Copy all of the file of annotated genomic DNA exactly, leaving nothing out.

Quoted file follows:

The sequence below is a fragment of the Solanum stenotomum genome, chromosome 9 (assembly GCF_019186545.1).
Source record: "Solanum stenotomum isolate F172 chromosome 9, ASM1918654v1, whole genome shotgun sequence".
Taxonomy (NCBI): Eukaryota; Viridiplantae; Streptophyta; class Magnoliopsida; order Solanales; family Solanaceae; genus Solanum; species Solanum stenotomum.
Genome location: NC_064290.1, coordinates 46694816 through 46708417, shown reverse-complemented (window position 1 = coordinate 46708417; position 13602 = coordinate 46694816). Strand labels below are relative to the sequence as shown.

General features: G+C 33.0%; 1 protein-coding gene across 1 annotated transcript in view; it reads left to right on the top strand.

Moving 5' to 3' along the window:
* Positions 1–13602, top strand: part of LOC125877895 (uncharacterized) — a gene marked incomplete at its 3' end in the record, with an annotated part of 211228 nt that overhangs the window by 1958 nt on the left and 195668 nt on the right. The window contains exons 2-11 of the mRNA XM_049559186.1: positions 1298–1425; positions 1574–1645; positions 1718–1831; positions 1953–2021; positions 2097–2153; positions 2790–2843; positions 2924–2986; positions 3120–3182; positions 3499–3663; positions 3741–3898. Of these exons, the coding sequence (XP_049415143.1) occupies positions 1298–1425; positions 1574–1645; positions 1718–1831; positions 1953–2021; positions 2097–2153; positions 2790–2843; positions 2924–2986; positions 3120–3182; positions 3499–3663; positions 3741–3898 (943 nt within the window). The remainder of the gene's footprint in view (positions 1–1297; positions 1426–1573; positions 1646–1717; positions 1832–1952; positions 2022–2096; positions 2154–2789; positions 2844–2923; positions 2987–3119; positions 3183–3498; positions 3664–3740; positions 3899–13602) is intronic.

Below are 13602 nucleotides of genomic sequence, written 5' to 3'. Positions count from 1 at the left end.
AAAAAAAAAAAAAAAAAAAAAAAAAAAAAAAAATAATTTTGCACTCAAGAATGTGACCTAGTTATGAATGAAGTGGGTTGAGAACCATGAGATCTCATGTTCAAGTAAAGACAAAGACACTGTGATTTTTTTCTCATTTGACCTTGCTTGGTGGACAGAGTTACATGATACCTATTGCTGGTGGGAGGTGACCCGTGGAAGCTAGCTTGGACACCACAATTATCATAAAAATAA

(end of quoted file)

The sequence below is a fragment of the Solanum stenotomum genome, chromosome 9 (assembly GCF_019186545.1).
Source record: "Solanum stenotomum isolate F172 chromosome 9, ASM1918654v1, whole genome shotgun sequence".
Taxonomy (NCBI): Eukaryota; Viridiplantae; Streptophyta; class Magnoliopsida; order Solanales; family Solanaceae; genus Solanum; species Solanum stenotomum.
Genome location: NC_064290.1, coordinates 46694816 through 46708417, shown reverse-complemented (window position 1 = coordinate 46708417; position 13602 = coordinate 46694816). Strand labels below are relative to the sequence as shown.

General features: G+C 33.0%; 1 protein-coding gene across 1 annotated transcript in view; it reads left to right on the top strand.

Moving 5' to 3' along the window:
* Positions 1–13602, top strand: part of LOC125877895 (uncharacterized) — a gene marked incomplete at its 3' end in the record, with an annotated part of 211228 nt that overhangs the window by 1958 nt on the left and 195668 nt on the right. The window contains exons 2-11 of the mRNA XM_049559186.1: positions 1298–1425; positions 1574–1645; positions 1718–1831; positions 1953–2021; positions 2097–2153; positions 2790–2843; positions 2924–2986; positions 3120–3182; positions 3499–3663; positions 3741–3898. Of these exons, the coding sequence (XP_049415143.1) occupies positions 1298–1425; positions 1574–1645; positions 1718–1831; positions 1953–2021; positions 2097–2153; positions 2790–2843; positions 2924–2986; positions 3120–3182; positions 3499–3663; positions 3741–3898 (943 nt within the window). The remainder of the gene's footprint in view (positions 1–1297; positions 1426–1573; positions 1646–1717; positions 1832–1952; positions 2022–2096; positions 2154–2789; positions 2844–2923; positions 2987–3119; positions 3183–3498; positions 3664–3740; positions 3899–13602) is intronic.

Below are 13602 nucleotides of genomic sequence, written 5' to 3'. Positions count from 1 at the left end.
AAAAAAAAAAAAAAAAAAAAAAAAAAAAAAAAATAATTTTGCACTCAAGAATGTGACCTAGTTATGAATGAAGTGGGTTGAGAACCATGAGATCTCATGTTCAAGTAAAGACAAAGACACTGTGATTTTTTTCTCATTTGACCTTGCTTGGTGGACAGAGTTACATGATACCTATTGCTGGTGGGAGGTGACCCGTGGAAGCTAGCTTGGACACCACAATTATCATAAAAATAA